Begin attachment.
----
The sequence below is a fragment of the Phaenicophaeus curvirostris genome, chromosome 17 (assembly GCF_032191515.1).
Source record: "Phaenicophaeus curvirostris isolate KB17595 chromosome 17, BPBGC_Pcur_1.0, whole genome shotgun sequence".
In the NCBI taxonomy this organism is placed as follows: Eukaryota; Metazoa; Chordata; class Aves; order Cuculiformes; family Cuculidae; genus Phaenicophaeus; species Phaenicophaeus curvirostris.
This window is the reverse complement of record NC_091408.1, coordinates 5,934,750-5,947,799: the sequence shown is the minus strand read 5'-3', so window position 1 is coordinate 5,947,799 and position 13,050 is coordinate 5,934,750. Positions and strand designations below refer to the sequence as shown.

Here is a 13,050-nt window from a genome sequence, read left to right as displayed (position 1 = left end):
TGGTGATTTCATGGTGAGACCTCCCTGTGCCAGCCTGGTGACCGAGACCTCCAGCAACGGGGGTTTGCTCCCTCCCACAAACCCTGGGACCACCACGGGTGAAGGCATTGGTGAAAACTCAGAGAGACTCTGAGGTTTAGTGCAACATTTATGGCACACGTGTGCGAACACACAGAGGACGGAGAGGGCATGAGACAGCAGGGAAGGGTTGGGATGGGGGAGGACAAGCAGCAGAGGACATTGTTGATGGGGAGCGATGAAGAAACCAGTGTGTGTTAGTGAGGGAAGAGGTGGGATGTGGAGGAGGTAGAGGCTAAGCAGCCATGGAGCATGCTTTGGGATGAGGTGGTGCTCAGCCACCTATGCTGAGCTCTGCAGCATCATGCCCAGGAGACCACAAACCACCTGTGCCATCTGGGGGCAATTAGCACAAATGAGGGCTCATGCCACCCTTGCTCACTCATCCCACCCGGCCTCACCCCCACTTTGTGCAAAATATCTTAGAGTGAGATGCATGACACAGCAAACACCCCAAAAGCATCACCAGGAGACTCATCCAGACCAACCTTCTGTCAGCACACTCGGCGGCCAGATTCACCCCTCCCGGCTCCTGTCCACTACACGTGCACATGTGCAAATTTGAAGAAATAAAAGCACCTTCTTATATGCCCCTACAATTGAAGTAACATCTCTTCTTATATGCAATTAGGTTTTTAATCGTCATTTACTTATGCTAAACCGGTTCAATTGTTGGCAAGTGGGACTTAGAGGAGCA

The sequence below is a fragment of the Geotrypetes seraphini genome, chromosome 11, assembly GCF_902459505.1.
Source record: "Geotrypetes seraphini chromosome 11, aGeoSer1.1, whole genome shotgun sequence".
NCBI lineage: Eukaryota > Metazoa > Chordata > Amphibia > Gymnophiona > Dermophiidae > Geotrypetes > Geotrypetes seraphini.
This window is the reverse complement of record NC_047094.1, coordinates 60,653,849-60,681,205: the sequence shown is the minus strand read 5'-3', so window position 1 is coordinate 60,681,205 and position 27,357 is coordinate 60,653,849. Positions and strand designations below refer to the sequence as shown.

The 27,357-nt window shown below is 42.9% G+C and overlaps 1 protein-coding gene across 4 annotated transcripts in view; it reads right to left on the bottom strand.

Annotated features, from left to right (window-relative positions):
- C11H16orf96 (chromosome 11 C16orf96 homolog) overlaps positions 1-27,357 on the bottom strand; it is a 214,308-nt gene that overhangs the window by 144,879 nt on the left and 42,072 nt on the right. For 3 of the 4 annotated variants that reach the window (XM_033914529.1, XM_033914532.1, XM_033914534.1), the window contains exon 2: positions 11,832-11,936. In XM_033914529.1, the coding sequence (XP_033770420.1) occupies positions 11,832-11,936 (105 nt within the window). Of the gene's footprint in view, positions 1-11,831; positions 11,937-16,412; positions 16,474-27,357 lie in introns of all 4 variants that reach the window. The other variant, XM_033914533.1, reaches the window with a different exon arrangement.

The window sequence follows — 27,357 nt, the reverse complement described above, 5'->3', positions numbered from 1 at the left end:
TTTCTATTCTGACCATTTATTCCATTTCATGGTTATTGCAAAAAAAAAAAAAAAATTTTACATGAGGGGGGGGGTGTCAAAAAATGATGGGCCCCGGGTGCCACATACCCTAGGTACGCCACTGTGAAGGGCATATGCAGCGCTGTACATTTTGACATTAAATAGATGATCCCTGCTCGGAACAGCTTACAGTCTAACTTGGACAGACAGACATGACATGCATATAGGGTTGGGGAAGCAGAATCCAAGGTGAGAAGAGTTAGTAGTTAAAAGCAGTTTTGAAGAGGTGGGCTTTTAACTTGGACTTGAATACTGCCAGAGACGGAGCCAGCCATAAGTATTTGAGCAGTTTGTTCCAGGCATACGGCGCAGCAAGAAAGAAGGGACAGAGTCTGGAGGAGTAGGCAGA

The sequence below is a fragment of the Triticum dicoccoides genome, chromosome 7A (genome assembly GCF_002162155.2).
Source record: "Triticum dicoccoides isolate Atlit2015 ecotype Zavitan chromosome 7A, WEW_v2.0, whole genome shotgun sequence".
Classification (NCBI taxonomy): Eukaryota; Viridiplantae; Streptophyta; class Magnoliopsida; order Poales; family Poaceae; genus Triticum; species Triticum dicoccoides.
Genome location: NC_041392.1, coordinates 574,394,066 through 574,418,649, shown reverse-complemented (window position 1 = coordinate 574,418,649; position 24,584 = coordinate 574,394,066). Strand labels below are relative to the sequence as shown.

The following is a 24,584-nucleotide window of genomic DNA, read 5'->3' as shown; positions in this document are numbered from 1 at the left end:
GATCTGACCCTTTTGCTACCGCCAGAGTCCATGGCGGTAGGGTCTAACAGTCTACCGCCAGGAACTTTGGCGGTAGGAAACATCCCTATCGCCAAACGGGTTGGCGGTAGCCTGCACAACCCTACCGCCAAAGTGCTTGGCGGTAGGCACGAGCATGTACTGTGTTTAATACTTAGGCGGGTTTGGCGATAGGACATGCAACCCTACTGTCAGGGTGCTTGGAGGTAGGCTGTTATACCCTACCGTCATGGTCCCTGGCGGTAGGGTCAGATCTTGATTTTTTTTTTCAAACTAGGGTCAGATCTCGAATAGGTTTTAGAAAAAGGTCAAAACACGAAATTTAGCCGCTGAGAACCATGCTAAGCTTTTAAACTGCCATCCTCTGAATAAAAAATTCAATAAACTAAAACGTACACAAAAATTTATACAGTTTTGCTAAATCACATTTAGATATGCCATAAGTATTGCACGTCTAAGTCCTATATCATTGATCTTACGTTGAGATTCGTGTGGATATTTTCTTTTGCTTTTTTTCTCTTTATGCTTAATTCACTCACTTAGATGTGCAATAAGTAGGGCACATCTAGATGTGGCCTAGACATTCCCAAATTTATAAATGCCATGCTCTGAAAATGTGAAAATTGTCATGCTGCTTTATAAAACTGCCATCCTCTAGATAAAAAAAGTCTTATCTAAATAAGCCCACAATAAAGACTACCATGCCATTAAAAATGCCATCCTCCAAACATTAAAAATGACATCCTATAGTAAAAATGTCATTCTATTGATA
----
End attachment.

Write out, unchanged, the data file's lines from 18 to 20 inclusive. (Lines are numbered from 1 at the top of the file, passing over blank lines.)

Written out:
Classification (NCBI taxonomy): Eukaryota; Viridiplantae; Streptophyta; class Magnoliopsida; order Poales; family Poaceae; genus Triticum; species Triticum dicoccoides.
Genome location: NC_041392.1, coordinates 574,394,066 through 574,418,649, shown reverse-complemented (window position 1 = coordinate 574,418,649; position 24,584 = coordinate 574,394,066). Strand labels below are relative to the sequence as shown.

The following is a 24,584-nucleotide window of genomic DNA, read 5'->3' as shown; positions in this document are numbered from 1 at the left end: